Diet plays a major role in the treatment of diabetes. The Canadian Diabetes Association recommends a healthy diet that includes a variety of foods from all of the food groups, including vegetables and fruits.
A diet high in fibre is recommended for people living with diabetes. In fact, a higher intake of fibre is recommended for individuals living with diabetes than the general population. Fibre is digested very slowly, and thus delays the absorption of sugar, resulting in a slow rise of blood sugars after meals. Fibre also helps fill you up, keeps your digestive system happy, lowers cholesterol, and helps control blood pressure. Including vegetables and fruit in your meals is one of the best ways to make sure you get enough fibre each day. Try to include the peel, whenever possible!
Tip: Choose vegetables and fruits more often than juice. Eating whole vegetables and fruit provides more fibre than juice.
Did you know that eating a variety of colourful vegetables and fruit every day will reduce your risk of heart disease, cancer, and stroke? Researchers have learned the health benefits from vegetable and fruit go beyond nutrients. Vegetables and fruits contain plant components, called phytochemicals, which have benefits that protect against disease.
Tip: Grab easy on-the-go fruit snacks like bananas, apples, peaches, plums, oranges and grapes.
Try a new vegetable and fruit everyday! Unfortunately, the average person consumes less than 5 servings of vegetables and fruits each day, and Eating Well with Canada’s Food Guide recommends that adults eat 7-10 servings of vegetables and fruit per day. It is easier than you think to get the recommended vegetables and fruit in your diet. If you can, try to include one or more at every meal and snack. Be adventurous! Try one new vegetable or fruit every week – there are wide varieties to choose from!
Tip: For a quick snack – keep washed and sliced carrots, peppers, cucumbers or cherry tomatoes in the fridge. Keeping fruit where you can see it will increase the likelihood you will eat it!
What is a serving of vegetables and fruit? One Food Guide Serving is equal to:
- 1 medium piece of fresh fruit
- 125 mL (1/2 cup) of cut up fresh, frozen or canned fruit or vegetable
- 250 mL (1 cup) of green salad
- 125 mL (1/2 cup) of 100% fruit juice
- 60 mL (1/4 cup) dried fruit
Colour your plate! Eating vegetables and fruits of a variety of different colours, will give you the best health benefits. Each colour of vegetable and fruit contains unique benefits that are important to our health. Eating Well with Canada’s Food Guide encourages everyone to have at least one dark green vegetable such as spinach, kale, okra, collard greens or broccoli and an orange vegetable like carrots, sweet potato, pumpkin, squash or yam everyday. Maximize your intake by choosing a variety of colours to receive a broad range of phytochemicals, vitamins and minerals.
Tip: Try filling half your plate with vegetables at each meal. Serving up salads and stir-fries make this an easy task. You can also add fresh or frozen vegetables to casseroles, spaghetti sauce, stews, or chili.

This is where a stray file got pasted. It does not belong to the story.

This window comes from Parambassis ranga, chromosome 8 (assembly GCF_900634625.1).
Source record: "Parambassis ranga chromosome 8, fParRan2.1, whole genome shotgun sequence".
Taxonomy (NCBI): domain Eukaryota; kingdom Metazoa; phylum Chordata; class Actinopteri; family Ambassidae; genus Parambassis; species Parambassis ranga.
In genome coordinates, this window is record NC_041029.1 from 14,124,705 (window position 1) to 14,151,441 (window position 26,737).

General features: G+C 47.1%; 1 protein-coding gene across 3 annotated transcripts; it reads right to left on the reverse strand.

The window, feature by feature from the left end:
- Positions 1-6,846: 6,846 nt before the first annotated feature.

Fresh, frozen, canned vegetables and fruit are all nutritious options! Frozen and canned vegetables and fruit have about the same nutritional value as fresh. Frozen and canned produce are picked at peak ripeness to preserve its nutritional value. Look for canned produce made with no-added sugar and canned in water or their own juice. Rinse canned items under water to remove some of the added salt. Limit pickled vegetables such as sauerkraut and others that are prepared in brine like pickles and olives, as these foods are higher in salt.
Tip: Use frozen or canned vegetables and fruits, pre-washed bagged salads or pre-cut vegetables and fruit to save time.
Vegetables and fruit are delicious and nutritious! Try these easy tips to incorporate more vegetables and fruit into your day:
- Add sliced fresh fruit to your yogurt, oatmeal or breakfast cereal
- Have fruit as dessert! Try a baked apple with cinnamon; peaches and cottage cheese; spiced poached pears or grilled pineapple.
- Make a homemade pizza and top with pineapple, olives, roasted pepper, onion, tomatoes and mushrooms.
- Add extra vegetables when making pasta or rice. Try adding cherry tomatoes, baby spinach, or canned corn and peas.
1) Canadian Diabetes Association (2008) .Canadian Diabetes Association 2008 Clinical Practice Guidelines for the Prevention and Management of Diabetes in Canada. Canadian Journal of Diabetes. September 2008, 32(1). Retrieved from: http://www.diabetes.ca/files/cpg2008/cpg-2008.pdf
2) Health Canada (2007). Eating Well with Canada’s Food Guide. Retrieved from: http://www.hc-sc.gc.ca/fn-an/alt_formats/hpfb-dgpsa/pdf/food-guide-aliment/view_eatwell_vue_bienmang-eng.pdf
3) Health Canada (2007). Eating Well with Canada’s Food Guide: A resource for Educators and Communicators. Retrieved from: http://www.hc-sc.gc.ca/fn-an/pubs/res-educat/res-educat-eng.php
4) Statistics Canada (2012). Fruit and vegetable consumption, 2011. Retrieved from: http://www.statcan.gc.ca/pub/82-625-x/2012001/article/11661-eng.htm